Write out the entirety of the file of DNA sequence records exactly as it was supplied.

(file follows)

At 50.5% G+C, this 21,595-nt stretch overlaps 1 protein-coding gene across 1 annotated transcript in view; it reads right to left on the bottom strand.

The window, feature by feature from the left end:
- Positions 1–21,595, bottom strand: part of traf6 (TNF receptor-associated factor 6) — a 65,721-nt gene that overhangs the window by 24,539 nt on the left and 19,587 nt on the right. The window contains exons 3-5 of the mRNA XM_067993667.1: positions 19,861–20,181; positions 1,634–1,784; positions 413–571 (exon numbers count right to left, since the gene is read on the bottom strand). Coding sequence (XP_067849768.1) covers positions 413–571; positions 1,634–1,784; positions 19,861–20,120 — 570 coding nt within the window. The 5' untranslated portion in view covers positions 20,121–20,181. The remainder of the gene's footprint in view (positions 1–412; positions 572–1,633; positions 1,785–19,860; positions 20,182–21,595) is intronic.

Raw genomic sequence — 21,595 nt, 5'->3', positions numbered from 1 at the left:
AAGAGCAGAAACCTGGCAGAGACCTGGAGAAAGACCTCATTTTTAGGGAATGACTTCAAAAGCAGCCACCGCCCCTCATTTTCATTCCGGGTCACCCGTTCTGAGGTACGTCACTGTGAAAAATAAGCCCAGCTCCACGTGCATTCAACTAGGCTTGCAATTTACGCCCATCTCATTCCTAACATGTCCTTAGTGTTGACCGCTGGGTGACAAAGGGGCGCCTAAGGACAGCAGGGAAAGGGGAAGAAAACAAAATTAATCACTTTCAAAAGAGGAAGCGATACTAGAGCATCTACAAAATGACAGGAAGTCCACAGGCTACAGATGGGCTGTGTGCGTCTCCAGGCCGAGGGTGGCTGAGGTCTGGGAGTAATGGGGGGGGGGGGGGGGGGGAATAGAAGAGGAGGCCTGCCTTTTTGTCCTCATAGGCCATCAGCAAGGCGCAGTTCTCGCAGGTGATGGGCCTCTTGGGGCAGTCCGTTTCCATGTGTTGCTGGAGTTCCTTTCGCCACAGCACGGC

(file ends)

At 50.5% G+C, this 21,595-nt stretch overlaps 1 protein-coding gene across 1 annotated transcript in view; it reads right to left on the bottom strand.

The window, feature by feature from the left end:
- Positions 1–21,595, bottom strand: part of traf6 (TNF receptor-associated factor 6) — a 65,721-nt gene that overhangs the window by 24,539 nt on the left and 19,587 nt on the right. The window contains exons 3-5 of the mRNA XM_067993667.1: positions 19,861–20,181; positions 1,634–1,784; positions 413–571 (exon numbers count right to left, since the gene is read on the bottom strand). Coding sequence (XP_067849768.1) covers positions 413–571; positions 1,634–1,784; positions 19,861–20,120 — 570 coding nt within the window. The 5' untranslated portion in view covers positions 20,121–20,181. The remainder of the gene's footprint in view (positions 1–412; positions 572–1,633; positions 1,785–19,860; positions 20,182–21,595) is intronic.

Raw genomic sequence — 21,595 nt, 5'->3', positions numbered from 1 at the left:
AAGAGCAGAAACCTGGCAGAGACCTGGAGAAAGACCTCATTTTTAGGGAATGACTTCAAAAGCAGCCACCGCCCCTCATTTTCATTCCGGGTCACCCGTTCTGAGGTACGTCACTGTGAAAAATAAGCCCAGCTCCACGTGCATTCAACTAGGCTTGCAATTTACGCCCATCTCATTCCTAACATGTCCTTAGTGTTGACCGCTGGGTGACAAAGGGGCGCCTAAGGACAGCAGGGAAAGGGGAAGAAAACAAAATTAATCACTTTCAAAAGAGGAAGCGATACTAGAGCATCTACAAAATGACAGGAAGTCCACAGGCTACAGATGGGCTGTGTGCGTCTCCAGGCCGAGGGTGGCTGAGGTCTGGGAGTAATGGGGGGGGGGGGGGGGGGGAATAGAAGAGGAGGCCTGCCTTTTTGTCCTCATAGGCCATCAGCAAGGCGCAGTTCTCGCAGGTGATGGGCCTCTTGGGGCAGTCCGTTTCCATGTGTTGCTGGAGTTCCTTTCGCCACAGCACGGC